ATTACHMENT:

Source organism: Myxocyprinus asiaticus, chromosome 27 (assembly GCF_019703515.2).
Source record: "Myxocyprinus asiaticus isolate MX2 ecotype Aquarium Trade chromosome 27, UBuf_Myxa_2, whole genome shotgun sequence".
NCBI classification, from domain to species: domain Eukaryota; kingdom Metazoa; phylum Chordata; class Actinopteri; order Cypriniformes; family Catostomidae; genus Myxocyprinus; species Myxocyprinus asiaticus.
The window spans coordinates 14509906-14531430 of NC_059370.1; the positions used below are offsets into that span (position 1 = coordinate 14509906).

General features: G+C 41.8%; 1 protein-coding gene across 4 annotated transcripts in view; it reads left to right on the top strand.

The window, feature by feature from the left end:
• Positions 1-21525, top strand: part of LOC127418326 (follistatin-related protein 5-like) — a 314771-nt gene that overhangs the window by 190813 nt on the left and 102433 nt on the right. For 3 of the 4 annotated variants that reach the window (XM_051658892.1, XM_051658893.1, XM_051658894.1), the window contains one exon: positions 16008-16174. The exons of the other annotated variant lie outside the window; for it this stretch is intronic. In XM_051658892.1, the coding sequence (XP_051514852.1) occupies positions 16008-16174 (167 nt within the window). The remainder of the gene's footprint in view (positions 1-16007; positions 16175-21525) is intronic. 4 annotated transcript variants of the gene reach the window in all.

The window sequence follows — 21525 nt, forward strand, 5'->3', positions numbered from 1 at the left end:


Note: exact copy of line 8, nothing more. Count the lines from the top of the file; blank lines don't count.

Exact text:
The window sequence follows — 21525 nt, forward strand, 5'->3', positions numbered from 1 at the left end: